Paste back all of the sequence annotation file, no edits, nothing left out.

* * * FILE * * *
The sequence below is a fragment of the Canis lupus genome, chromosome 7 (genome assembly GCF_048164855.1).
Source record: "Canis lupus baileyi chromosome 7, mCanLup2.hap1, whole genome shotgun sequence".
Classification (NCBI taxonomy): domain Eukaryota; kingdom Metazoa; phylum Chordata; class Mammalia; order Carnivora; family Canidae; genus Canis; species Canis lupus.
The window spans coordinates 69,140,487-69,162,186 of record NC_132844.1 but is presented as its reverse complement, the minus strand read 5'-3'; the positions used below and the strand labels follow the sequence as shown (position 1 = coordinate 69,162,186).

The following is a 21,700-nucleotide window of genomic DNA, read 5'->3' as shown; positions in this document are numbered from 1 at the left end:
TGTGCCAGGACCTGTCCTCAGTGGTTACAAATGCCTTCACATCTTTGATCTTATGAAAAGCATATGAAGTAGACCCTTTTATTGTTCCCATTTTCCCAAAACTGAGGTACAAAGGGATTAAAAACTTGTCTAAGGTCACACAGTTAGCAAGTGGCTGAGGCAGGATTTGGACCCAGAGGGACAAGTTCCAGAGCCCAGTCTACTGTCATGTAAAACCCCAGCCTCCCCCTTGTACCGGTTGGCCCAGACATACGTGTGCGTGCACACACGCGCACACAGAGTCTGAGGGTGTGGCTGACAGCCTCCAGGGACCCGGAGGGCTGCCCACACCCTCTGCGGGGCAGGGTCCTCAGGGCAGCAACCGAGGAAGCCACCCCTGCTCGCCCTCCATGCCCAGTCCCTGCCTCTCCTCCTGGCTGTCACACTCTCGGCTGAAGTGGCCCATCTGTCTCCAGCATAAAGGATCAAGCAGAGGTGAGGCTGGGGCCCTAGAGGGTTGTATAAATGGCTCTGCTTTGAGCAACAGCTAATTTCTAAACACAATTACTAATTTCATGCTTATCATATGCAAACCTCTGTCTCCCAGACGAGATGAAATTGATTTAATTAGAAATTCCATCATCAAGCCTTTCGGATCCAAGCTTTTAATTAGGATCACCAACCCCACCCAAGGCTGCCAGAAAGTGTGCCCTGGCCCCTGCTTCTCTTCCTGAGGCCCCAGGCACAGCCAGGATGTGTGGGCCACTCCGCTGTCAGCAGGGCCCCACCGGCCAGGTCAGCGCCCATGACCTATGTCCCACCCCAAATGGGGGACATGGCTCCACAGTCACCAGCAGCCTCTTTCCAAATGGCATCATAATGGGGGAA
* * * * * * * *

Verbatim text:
The sequence below is a fragment of the Canis lupus genome, chromosome 7 (genome assembly GCF_048164855.1).
Source record: "Canis lupus baileyi chromosome 7, mCanLup2.hap1, whole genome shotgun sequence".
Classification (NCBI taxonomy): domain Eukaryota; kingdom Metazoa; phylum Chordata; class Mammalia; order Carnivora; family Canidae; genus Canis; species Canis lupus.
The window spans coordinates 69,140,487-69,162,186 of record NC_132844.1 but is presented as its reverse complement, the minus strand read 5'-3'; the positions used below and the strand labels follow the sequence as shown (position 1 = coordinate 69,162,186).

The following is a 21,700-nucleotide window of genomic DNA, read 5'->3' as shown; positions in this document are numbered from 1 at the left end:
TGTGCCAGGACCTGTCCTCAGTGGTTACAAATGCCTTCACATCTTTGATCTTATGAAAAGCATATGAAGTAGACCCTTTTATTGTTCCCATTTTCCCAAAACTGAGGTACAAAGGGATTAAAAACTTGTCTAAGGTCACACAGTTAGCAAGTGGCTGAGGCAGGATTTGGACCCAGAGGGACAAGTTCCAGAGCCCAGTCTACTGTCATGTAAAACCCCAGCCTCCCCCTTGTACCGGTTGGCCCAGACATACGTGTGCGTGCACACACGCGCACACAGAGTCTGAGGGTGTGGCTGACAGCCTCCAGGGACCCGGAGGGCTGCCCACACCCTCTGCGGGGCAGGGTCCTCAGGGCAGCAACCGAGGAAGCCACCCCTGCTCGCCCTCCATGCCCAGTCCCTGCCTCTCCTCCTGGCTGTCACACTCTCGGCTGAAGTGGCCCATCTGTCTCCAGCATAAAGGATCAAGCAGAGGTGAGGCTGGGGCCCTAGAGGGTTGTATAAATGGCTCTGCTTTGAGCAACAGCTAATTTCTAAACACAATTACTAATTTCATGCTTATCATATGCAAACCTCTGTCTCCCAGACGAGATGAAATTGATTTAATTAGAAATTCCATCATCAAGCCTTTCGGATCCAAGCTTTTAATTAGGATCACCAACCCCACCCAAGGCTGCCAGAAAGTGTGCCCTGGCCCCTGCTTCTCTTCCTGAGGCCCCAGGCACAGCCAGGATGTGTGGGCCACTCCGCTGTCAGCAGGGCCCCACCGGCCAGGTCAGCGCCCATGACCTATGTCCCACCCCAAATGGGGGACATGGCTCCACAGTCACCAGCAGCCTCTTTCCAAATGGCATCATAATGGGGGAA